Birmingham’s adopted indie-rockers Editors have a new album on the way – and a new single ‘Magazine’ out now. You can read our thoughts on that track here, but for now, here are Editors’ five greatest tracks.
A few advisory notices. These tracks are creamed from the first three albums – a deliberate choice. The Weight of Love and IN DREAM were enjoyable, but can’t quite beat out the quality of those early recordings – though ‘Sugar’ did come close. Once more, ‘Smokers Outside The Hospital Doors’ is not on this list. Certainly a solid song and their biggest hit, but it has never stood head-to-toe with their best. With that out of the way…
5. The Racing Rats
Editors may write music for indie weirdos, but they still bear the marks of the club circuit that made them. Nowhere is this more apparent than here. Bizarre gothic lyricism paired with a pub ready beat. A little clunky, but sets out to be exhilarating – and achieves that. Would blow the lid off The Firkin that’s for sure.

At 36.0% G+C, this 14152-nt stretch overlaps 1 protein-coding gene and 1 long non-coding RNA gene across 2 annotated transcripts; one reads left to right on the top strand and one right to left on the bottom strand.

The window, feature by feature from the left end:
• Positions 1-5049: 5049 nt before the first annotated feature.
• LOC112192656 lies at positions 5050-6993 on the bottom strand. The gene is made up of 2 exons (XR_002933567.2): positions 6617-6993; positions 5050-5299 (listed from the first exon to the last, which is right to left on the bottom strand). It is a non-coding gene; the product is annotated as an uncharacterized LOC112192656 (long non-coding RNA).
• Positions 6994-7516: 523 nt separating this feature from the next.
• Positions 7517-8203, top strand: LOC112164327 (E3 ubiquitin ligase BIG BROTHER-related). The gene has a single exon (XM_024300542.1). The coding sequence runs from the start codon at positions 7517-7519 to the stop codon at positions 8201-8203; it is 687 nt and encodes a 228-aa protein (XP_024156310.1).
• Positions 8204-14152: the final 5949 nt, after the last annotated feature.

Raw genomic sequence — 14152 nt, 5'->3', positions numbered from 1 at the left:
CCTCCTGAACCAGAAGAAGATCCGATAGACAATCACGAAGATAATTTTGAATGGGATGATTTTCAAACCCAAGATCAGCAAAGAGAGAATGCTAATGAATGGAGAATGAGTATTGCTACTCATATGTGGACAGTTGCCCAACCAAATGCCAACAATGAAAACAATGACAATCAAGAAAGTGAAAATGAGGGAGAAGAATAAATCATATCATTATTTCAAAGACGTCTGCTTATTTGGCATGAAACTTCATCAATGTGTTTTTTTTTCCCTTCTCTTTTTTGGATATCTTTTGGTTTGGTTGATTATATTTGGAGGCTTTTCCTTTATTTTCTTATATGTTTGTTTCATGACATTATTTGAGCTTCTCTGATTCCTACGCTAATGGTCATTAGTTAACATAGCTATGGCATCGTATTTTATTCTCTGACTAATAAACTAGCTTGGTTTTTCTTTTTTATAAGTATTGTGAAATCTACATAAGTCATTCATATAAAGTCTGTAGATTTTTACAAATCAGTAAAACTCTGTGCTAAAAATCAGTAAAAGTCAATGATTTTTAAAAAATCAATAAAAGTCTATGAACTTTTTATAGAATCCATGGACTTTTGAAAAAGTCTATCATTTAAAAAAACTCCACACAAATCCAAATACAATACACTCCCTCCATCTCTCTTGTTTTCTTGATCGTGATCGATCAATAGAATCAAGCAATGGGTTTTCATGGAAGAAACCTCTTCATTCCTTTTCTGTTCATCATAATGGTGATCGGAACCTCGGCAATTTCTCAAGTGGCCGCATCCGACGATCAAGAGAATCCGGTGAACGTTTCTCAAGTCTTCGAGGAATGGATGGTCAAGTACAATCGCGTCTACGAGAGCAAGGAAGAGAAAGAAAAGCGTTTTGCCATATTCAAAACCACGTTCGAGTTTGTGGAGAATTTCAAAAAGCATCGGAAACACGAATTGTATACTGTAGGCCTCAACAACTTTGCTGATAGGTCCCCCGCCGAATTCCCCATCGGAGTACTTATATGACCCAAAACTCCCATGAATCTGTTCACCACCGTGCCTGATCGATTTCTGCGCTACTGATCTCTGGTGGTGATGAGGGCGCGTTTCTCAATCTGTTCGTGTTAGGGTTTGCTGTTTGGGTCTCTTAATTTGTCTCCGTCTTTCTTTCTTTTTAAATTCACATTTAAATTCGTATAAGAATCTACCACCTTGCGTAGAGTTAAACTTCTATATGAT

A little stiff, but the strength of the drum machine and synth riff is enough to see them through. Singer Tom Smith goes full Dave Gahan, complete with the hammiest lyrics of their career. Also entirely thrilling.
Was on a Fifa soundtrack, but don’t hold that against it. The riff perfectly captures the Edge-with-crack-shakes guitar tone that would go on to define their sound. Great chorus and punchy middle-eight round off a highlight of the 00’s indie-rock scene.
2. An End Has a Start
Comes within a hair of being their best song. Brutal stomp of kick drum and soaring synthesised chorale segue into a powerful riff. At once ethereal and gritty – it’s the best riff Chris Urbanowicz every gave us. Providing uplift and moshable pace all in one, ‘An End Has a Start’ is criminally underrated.
The Back Room was a remarkably sharp, incisive album – and ‘Blood’ was Editors honed to their sharpest. Every single element of the song is pure perfection – jagged riff, chugging bass and a fantastic beat that ratchets between indie-rock stomp to skittering dance beats through the chorus.
And if the doom and gloom is too much for you – there’s a cowbell in the mix. Finally a chorus that showcases the brutalist poetry of Smith perfectly: “Blood runs through your veins / That’s where our similarity ends“.
Photo credit: indiespot